Netflix’s “Making a Murderer” true-crime documentary series was a smash hit, leading millions to believe that Steven Avery was not guilty of murdering Teresa Halbach.

Following the series’ popularity, however, one of the investigators who worked on the case – and who was portrayed negatively in the documentary – filed a defamation lawsuit against the streaming service, arguing that “the presentation in the two series was biased and falsely depicts him as having framed Avery for the Halbach murder.” Andrew Colborn, who helped investigate Halbach’s murder, filed the defamation lawsuit against Netflix.

Fox 11 reported that a federal judge has denied a request from the producers of the documentary series to have the lawsuit dismissed, with Judge Brett Ludwig took Netflix to task for trying to force Colborn to provide discovery information before the proper stage.

“As this Court has already ruled in denying Netflix’s first motion to dismiss and in rejecting Netflix’s opposition to Colborn’s motion for leave to file the Second Amended Complaint, his latest pleading adequately and plausibly pleads these elements, including actual malice Having failed to convince the Court of the inadequacy of Colborn’s allegations, Netflix shifts gears and offers a series of arguments for rejecting Colborn’s claims as a matter of law. These latest contentions fail foremost because they are rife with factual assertions and would require the Court to make inferences (if not flat-out factual findings) in Netflix’s favor, turning the motion to dismiss standard on its head,” the ruling states,” Ludwig wrote.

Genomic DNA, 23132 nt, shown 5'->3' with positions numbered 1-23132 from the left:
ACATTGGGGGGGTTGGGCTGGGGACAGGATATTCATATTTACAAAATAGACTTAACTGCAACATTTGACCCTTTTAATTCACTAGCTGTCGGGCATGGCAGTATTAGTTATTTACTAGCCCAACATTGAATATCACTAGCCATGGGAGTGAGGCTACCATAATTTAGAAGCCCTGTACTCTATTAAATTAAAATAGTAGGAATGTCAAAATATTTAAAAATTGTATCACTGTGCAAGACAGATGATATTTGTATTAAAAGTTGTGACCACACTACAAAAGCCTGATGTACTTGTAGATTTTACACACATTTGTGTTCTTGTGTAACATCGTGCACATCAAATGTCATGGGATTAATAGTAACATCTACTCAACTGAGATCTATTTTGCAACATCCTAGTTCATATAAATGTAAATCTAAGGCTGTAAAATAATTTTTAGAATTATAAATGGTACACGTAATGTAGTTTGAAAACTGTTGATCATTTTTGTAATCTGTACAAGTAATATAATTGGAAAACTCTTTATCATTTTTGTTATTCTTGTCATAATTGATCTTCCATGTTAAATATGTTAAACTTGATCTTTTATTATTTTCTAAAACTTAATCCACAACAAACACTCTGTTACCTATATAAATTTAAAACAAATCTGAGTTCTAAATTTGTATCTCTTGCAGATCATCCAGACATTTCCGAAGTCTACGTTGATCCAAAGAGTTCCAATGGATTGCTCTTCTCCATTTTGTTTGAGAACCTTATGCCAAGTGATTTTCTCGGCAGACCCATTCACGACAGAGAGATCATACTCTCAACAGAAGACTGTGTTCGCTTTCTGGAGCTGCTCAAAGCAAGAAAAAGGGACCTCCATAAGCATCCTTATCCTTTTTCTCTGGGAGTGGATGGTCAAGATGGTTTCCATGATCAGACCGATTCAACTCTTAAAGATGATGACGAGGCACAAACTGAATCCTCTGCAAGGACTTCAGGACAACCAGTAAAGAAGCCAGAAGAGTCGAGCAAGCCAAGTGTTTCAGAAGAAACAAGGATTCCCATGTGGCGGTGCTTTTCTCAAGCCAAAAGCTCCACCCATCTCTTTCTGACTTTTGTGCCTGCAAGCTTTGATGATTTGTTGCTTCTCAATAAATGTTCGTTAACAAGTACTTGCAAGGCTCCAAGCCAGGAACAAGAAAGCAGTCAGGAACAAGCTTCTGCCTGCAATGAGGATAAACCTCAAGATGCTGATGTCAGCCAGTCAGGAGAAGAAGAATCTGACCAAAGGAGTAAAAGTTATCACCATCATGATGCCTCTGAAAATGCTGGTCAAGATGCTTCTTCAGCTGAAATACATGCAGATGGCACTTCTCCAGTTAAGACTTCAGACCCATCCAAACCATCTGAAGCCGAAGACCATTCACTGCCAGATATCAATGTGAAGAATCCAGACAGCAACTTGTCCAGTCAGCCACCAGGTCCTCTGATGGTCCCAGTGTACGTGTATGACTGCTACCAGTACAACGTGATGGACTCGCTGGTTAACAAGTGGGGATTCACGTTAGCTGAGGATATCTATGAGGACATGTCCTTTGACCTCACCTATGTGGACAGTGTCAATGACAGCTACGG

“Whether Colborn can muster sufficient evidence for a jury to find that Netflix and the other defendants defamed him with ‘actual malice’ remains to be seen. But until the summary judgment record is complete, it would be improper for the Court to resolve this issue,” the judge added.

As Fox 11 reported, there are no hearings scheduled for the case and the next movement will be from Netflix when it responds to Colborn’s amended complaint.

“Avery and his nephew, Brendan Dassey, continue to serve life in prison terms for their convictions. Dassey has no appeals pending, while Avery has motions pending before a circuit court judge, seeking a new trial,” the outlet reported.

Though the Netflix series cast serious doubt on whether Avery was guilty of Halbach’s murder, in 2016, The Federalist’s David Harsanyi reported on information that was left out of the documentary that suggests Avery was actually guilty of the crime. Harsanyi listed numerous pieces of evidence that point toward Avery’s guilt:

  • Parts of Halbach’s body were found burned in Avery’s fire pit.
  • Evidence of Avery’s involvement was found inside his home.
  • There is DNA evidence tying the bullet found in the Avery garage to Halbach.
  • Avery was the last known person to see Halbach alive.
  • Police found her car, with blood on it and in it, left on the Avery family’s lot.
  • Avery’s high-school age nephew, Brendan Dassey, confessed that he had assisted his uncle in murder of Halbach. [Harsanyi acknowledged the police acted inappropriately while “questioning” Dassey.]

Harsanyi also listed information that wasn’t included in the Netflix series, including a bullet linked to both Halbach’s DNA and Avery’s gun. The infamous car keys found in Avery’s residence also contained his sweat, so the idea the police planted them seemed implausible. Harsanyi also reported that Avery used a fake name the day he requested Halbach to take photos. None of the information Harsanyi posted proves Avery’s guilt, but it helps paint a different picture than what the Netflix producers presented.

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